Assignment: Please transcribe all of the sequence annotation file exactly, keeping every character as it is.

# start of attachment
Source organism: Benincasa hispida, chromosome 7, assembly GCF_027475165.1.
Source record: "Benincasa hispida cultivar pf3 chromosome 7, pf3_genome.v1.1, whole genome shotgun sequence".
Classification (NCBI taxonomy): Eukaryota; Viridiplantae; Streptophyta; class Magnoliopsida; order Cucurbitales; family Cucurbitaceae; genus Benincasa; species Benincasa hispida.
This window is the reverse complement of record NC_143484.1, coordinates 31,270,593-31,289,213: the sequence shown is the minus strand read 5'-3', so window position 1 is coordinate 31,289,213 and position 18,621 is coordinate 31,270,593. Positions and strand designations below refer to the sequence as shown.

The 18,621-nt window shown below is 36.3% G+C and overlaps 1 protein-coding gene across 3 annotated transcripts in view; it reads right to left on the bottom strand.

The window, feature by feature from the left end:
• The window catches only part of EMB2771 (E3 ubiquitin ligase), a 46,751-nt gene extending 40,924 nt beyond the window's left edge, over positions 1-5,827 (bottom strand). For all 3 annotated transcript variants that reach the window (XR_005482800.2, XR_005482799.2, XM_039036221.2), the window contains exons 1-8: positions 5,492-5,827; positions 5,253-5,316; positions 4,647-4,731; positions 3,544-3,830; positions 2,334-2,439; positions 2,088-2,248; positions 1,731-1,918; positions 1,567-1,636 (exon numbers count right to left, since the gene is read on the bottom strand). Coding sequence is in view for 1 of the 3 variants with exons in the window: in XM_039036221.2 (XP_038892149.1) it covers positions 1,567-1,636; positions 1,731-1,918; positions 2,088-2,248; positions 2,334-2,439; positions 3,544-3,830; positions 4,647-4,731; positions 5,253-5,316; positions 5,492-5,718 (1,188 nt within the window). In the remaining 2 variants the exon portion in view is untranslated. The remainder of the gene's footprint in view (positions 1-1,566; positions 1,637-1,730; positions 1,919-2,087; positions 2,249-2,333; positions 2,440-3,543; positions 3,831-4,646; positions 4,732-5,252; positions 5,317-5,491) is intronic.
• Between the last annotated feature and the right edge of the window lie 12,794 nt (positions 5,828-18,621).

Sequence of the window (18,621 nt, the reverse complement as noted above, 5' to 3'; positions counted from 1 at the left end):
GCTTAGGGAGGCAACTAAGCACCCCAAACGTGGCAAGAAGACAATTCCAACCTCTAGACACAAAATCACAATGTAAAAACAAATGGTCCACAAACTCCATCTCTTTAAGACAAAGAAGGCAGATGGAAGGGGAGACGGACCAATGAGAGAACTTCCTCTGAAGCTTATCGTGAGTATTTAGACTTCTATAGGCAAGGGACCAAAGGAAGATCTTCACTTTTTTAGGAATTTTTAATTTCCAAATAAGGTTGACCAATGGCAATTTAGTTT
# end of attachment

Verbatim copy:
Source organism: Benincasa hispida, chromosome 7, assembly GCF_027475165.1.
Source record: "Benincasa hispida cultivar pf3 chromosome 7, pf3_genome.v1.1, whole genome shotgun sequence".
Classification (NCBI taxonomy): Eukaryota; Viridiplantae; Streptophyta; class Magnoliopsida; order Cucurbitales; family Cucurbitaceae; genus Benincasa; species Benincasa hispida.
This window is the reverse complement of record NC_143484.1, coordinates 31,270,593-31,289,213: the sequence shown is the minus strand read 5'-3', so window position 1 is coordinate 31,289,213 and position 18,621 is coordinate 31,270,593. Positions and strand designations below refer to the sequence as shown.

The 18,621-nt window shown below is 36.3% G+C and overlaps 1 protein-coding gene across 3 annotated transcripts in view; it reads right to left on the bottom strand.

The window, feature by feature from the left end:
• The window catches only part of EMB2771 (E3 ubiquitin ligase), a 46,751-nt gene extending 40,924 nt beyond the window's left edge, over positions 1-5,827 (bottom strand). For all 3 annotated transcript variants that reach the window (XR_005482800.2, XR_005482799.2, XM_039036221.2), the window contains exons 1-8: positions 5,492-5,827; positions 5,253-5,316; positions 4,647-4,731; positions 3,544-3,830; positions 2,334-2,439; positions 2,088-2,248; positions 1,731-1,918; positions 1,567-1,636 (exon numbers count right to left, since the gene is read on the bottom strand). Coding sequence is in view for 1 of the 3 variants with exons in the window: in XM_039036221.2 (XP_038892149.1) it covers positions 1,567-1,636; positions 1,731-1,918; positions 2,088-2,248; positions 2,334-2,439; positions 3,544-3,830; positions 4,647-4,731; positions 5,253-5,316; positions 5,492-5,718 (1,188 nt within the window). In the remaining 2 variants the exon portion in view is untranslated. The remainder of the gene's footprint in view (positions 1-1,566; positions 1,637-1,730; positions 1,919-2,087; positions 2,249-2,333; positions 2,440-3,543; positions 3,831-4,646; positions 4,732-5,252; positions 5,317-5,491) is intronic.
• Between the last annotated feature and the right edge of the window lie 12,794 nt (positions 5,828-18,621).

Sequence of the window (18,621 nt, the reverse complement as noted above, 5' to 3'; positions counted from 1 at the left end):
GCTTAGGGAGGCAACTAAGCACCCCAAACGTGGCAAGAAGACAATTCCAACCTCTAGACACAAAATCACAATGTAAAAACAAATGGTCCACAAACTCCATCTCTTTAAGACAAAGAAGGCAGATGGAAGGGGAGACGGACCAATGAGAGAACTTCCTCTGAAGCTTATCGTGAGTATTTAGACTTCTATAGGCAAGGGACCAAAGGAAGATCTTCACTTTTTTAGGAATTTTTAATTTCCAAATAAGGTTGACCAATGGCAATTTAGTTT